Elizabeth stared into her father's eyes and knew further protest was useless. He would not listen to her. Greed was his master, and she nothing more than chattel to him. It had always been thus. She swallowed back the bile rising into her throat, lifted her long skirts and walked to the door. "Elizabeth."

She paused. Took a breath. "Yes, Father?"

"I'll hear no complaints from Burton-Smythe. When you are wed — be as other wives and suffer your fate in silence."

Elizabeth shuddered and shook off the memory. She would not think of that meeting with her father two nights ago, or of the events that followed. Yesterday was a horror that must be forgotten. It robbed her of strength. She would think only of today. What would happen today?

Moisture filmed her eyes. Elizabeth blinked it away and stared at the carriage waiting on the cobblestone street below. He was going to do it. Oh, God, help me. Please help me!

The front door of the house opened and her father stepped out onto the stoop. Elizabeth yanked open the double sashes of her bedroom window. "Father, stop! I beg you — please don't do this to me!"

Ezra Frazier halted.

Hope, born of desperation, trapped the breath in Eliza-beth's lungs. She braced herself on the sill and leaned forward, willing her father to heed her plea. He removed his top hat and tilted his head back until their gazes met. "Close the window, Elizabeth."

Everything in her went still. The chill of displeasure in her father's eyes was colder than the March air blowing in around her. A shiver slithered down her spine. Cold knots formed in her stomach. That was it then. He was going to meet with Reginald Burton-Smythe to complete the wedding arrangements, and nothing she could say or do would change his mind. He had coveted that waterfront property for too long to let it slip through his grasping fingers now.

Elizabeth straightened, clenching her hands into fists at her sides as she watched her father walk down the marble steps, cross the sidewalk, and climb into the waiting carriage. Money was her father's god. His business properties all he cared about. He ruled over them and his household with an iron hand, showing no one love or mercy — and always he had his way. But not this time. No, not this time. This was about the rest of her life. And she would die before she would give herself to the man who had attacked her last night.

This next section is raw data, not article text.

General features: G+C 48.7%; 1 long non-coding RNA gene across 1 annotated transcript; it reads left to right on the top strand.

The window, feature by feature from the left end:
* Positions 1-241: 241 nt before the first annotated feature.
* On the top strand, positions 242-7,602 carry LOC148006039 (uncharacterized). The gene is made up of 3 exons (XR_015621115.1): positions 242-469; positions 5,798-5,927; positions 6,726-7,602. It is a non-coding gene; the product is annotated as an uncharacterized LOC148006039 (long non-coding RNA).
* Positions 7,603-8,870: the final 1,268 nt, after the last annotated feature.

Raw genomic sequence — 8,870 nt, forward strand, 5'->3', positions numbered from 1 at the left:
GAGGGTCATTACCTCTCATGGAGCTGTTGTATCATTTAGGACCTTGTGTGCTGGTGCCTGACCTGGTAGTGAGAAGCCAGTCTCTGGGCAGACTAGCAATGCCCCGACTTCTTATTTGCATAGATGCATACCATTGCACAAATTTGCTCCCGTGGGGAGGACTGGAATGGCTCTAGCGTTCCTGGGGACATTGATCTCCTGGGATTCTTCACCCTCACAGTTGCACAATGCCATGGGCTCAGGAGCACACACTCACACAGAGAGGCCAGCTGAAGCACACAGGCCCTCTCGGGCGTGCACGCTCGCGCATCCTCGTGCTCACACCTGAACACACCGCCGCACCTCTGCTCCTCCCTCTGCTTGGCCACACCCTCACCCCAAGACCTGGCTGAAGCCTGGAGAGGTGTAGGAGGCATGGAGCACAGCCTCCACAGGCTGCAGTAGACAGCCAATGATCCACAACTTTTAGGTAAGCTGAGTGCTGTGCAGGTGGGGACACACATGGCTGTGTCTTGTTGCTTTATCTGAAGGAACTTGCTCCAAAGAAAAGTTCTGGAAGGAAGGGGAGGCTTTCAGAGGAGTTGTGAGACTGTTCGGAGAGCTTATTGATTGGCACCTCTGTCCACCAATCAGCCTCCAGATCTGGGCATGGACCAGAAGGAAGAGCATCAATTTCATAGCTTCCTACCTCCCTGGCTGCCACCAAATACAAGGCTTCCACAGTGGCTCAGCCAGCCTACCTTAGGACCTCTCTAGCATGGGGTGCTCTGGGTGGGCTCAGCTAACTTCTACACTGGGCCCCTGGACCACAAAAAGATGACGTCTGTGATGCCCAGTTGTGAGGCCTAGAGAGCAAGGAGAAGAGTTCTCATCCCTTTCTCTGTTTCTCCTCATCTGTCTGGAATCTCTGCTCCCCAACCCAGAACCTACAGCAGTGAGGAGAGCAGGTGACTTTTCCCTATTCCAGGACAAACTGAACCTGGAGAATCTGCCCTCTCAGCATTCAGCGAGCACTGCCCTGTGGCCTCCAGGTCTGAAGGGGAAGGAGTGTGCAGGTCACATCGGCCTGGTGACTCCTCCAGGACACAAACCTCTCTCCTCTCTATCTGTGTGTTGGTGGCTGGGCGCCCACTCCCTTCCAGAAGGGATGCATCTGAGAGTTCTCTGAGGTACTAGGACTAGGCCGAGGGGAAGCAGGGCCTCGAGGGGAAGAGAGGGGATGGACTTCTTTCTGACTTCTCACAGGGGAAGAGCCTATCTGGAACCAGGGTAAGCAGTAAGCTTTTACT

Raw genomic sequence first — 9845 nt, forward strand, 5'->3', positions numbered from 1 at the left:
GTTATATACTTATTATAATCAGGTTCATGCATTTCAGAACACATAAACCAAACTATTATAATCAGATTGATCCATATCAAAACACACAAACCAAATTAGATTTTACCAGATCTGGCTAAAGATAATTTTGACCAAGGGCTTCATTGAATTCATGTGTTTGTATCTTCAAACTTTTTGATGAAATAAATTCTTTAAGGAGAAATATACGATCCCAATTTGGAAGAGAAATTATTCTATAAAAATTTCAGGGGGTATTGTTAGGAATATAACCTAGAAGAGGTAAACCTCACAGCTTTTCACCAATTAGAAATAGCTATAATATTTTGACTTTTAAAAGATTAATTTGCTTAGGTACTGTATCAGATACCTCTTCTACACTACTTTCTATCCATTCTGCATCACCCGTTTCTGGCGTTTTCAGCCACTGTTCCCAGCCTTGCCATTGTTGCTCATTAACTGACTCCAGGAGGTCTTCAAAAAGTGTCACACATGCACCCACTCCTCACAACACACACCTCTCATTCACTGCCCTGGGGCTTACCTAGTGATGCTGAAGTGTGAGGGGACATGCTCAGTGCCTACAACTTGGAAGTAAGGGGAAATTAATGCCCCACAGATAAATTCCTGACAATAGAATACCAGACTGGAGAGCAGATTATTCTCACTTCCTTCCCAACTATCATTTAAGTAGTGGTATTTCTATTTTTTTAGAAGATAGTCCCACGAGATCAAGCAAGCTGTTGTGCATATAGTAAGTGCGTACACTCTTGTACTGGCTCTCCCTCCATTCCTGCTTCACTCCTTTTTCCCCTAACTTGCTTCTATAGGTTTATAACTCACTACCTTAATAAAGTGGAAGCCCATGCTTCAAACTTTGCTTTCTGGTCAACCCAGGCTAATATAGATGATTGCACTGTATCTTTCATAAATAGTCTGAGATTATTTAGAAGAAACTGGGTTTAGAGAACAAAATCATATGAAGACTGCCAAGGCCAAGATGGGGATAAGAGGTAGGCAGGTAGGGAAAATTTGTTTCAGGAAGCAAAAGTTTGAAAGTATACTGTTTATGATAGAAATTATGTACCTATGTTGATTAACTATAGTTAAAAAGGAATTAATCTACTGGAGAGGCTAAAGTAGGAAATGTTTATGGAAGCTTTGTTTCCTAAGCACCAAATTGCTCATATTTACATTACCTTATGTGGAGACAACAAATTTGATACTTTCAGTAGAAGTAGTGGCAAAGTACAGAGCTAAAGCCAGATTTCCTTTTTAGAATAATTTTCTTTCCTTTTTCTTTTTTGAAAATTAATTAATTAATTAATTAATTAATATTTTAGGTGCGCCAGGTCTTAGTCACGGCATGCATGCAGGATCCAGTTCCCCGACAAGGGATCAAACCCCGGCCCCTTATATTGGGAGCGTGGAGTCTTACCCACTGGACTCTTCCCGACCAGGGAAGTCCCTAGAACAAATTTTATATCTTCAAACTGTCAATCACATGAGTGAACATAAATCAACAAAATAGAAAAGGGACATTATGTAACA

The driver cracked his whip.

Elizabeth flinched as if the lash had been laid against her own flesh. A sick emptiness replaced her vestige of last hope. She closed and latched the window sashes, then, lifted her chin and strode to her wardrobe. The sharp beat of the horse's hoofs against the cobblestone street rang in her ears as she fastened her cloak around her shoulders. The rumble of the carriage wheels spurred her resolve. She dragged the large drawstring bag she had made during her sleepless night from its hiding place, put the possessions she had chosen to take with her inside, then pulled from her pocket the note she had written.

Father and Mother,

I cannot marry Mr. Burton-Smythe. I could not endure it. As you intend to force that union upon me, you leave me no choice. I must go.